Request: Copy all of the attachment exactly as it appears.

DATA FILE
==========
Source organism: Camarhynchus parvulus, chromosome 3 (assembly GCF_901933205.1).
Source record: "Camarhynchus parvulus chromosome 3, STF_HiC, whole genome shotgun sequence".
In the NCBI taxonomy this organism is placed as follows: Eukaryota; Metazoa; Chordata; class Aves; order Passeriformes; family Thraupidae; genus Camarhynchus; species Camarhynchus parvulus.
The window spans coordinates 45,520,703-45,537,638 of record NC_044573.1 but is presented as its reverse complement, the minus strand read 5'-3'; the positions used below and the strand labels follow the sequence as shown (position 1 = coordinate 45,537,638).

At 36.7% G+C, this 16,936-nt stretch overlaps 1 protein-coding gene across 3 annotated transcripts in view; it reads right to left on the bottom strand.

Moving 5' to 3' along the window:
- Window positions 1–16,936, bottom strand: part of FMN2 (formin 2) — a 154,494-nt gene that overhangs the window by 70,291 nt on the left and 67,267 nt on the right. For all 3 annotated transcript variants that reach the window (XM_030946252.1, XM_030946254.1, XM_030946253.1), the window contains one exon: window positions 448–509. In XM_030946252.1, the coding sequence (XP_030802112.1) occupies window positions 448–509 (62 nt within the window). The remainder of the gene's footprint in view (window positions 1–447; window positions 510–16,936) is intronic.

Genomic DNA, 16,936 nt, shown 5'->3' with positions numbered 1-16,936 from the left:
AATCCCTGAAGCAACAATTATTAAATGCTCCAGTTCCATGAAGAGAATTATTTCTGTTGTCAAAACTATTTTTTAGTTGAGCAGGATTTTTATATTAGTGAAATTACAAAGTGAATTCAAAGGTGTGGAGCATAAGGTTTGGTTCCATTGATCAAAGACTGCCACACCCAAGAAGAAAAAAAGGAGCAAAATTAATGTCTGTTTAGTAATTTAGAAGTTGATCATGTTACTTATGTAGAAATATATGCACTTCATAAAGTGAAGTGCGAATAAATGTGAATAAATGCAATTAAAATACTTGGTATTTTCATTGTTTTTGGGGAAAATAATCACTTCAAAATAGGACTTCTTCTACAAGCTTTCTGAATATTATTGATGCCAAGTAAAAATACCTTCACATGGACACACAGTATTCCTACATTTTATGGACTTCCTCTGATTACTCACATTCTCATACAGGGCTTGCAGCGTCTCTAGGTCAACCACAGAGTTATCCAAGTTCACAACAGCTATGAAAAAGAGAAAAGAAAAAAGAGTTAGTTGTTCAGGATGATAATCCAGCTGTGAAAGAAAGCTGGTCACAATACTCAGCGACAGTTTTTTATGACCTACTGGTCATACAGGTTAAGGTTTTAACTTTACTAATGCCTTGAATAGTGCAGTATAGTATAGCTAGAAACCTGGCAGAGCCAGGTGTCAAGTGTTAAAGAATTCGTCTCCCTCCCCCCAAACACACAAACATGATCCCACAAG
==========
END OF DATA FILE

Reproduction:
Source organism: Camarhynchus parvulus, chromosome 3 (assembly GCF_901933205.1).
Source record: "Camarhynchus parvulus chromosome 3, STF_HiC, whole genome shotgun sequence".
In the NCBI taxonomy this organism is placed as follows: Eukaryota; Metazoa; Chordata; class Aves; order Passeriformes; family Thraupidae; genus Camarhynchus; species Camarhynchus parvulus.
The window spans coordinates 45,520,703-45,537,638 of record NC_044573.1 but is presented as its reverse complement, the minus strand read 5'-3'; the positions used below and the strand labels follow the sequence as shown (position 1 = coordinate 45,537,638).

At 36.7% G+C, this 16,936-nt stretch overlaps 1 protein-coding gene across 3 annotated transcripts in view; it reads right to left on the bottom strand.

Moving 5' to 3' along the window:
- Window positions 1–16,936, bottom strand: part of FMN2 (formin 2) — a 154,494-nt gene that overhangs the window by 70,291 nt on the left and 67,267 nt on the right. For all 3 annotated transcript variants that reach the window (XM_030946252.1, XM_030946254.1, XM_030946253.1), the window contains one exon: window positions 448–509. In XM_030946252.1, the coding sequence (XP_030802112.1) occupies window positions 448–509 (62 nt within the window). The remainder of the gene's footprint in view (window positions 1–447; window positions 510–16,936) is intronic.

Genomic DNA, 16,936 nt, shown 5'->3' with positions numbered 1-16,936 from the left:
AATCCCTGAAGCAACAATTATTAAATGCTCCAGTTCCATGAAGAGAATTATTTCTGTTGTCAAAACTATTTTTTAGTTGAGCAGGATTTTTATATTAGTGAAATTACAAAGTGAATTCAAAGGTGTGGAGCATAAGGTTTGGTTCCATTGATCAAAGACTGCCACACCCAAGAAGAAAAAAAGGAGCAAAATTAATGTCTGTTTAGTAATTTAGAAGTTGATCATGTTACTTATGTAGAAATATATGCACTTCATAAAGTGAAGTGCGAATAAATGTGAATAAATGCAATTAAAATACTTGGTATTTTCATTGTTTTTGGGGAAAATAATCACTTCAAAATAGGACTTCTTCTACAAGCTTTCTGAATATTATTGATGCCAAGTAAAAATACCTTCACATGGACACACAGTATTCCTACATTTTATGGACTTCCTCTGATTACTCACATTCTCATACAGGGCTTGCAGCGTCTCTAGGTCAACCACAGAGTTATCCAAGTTCACAACAGCTATGAAAAAGAGAAAAGAAAAAAGAGTTAGTTGTTCAGGATGATAATCCAGCTGTGAAAGAAAGCTGGTCACAATACTCAGCGACAGTTTTTTATGACCTACTGGTCATACAGGTTAAGGTTTTAACTTTACTAATGCCTTGAATAGTGCAGTATAGTATAGCTAGAAACCTGGCAGAGCCAGGTGTCAAGTGTTAAAGAATTCGTCTCCCTCCCCCCAAACACACAAACATGATCCCACAAG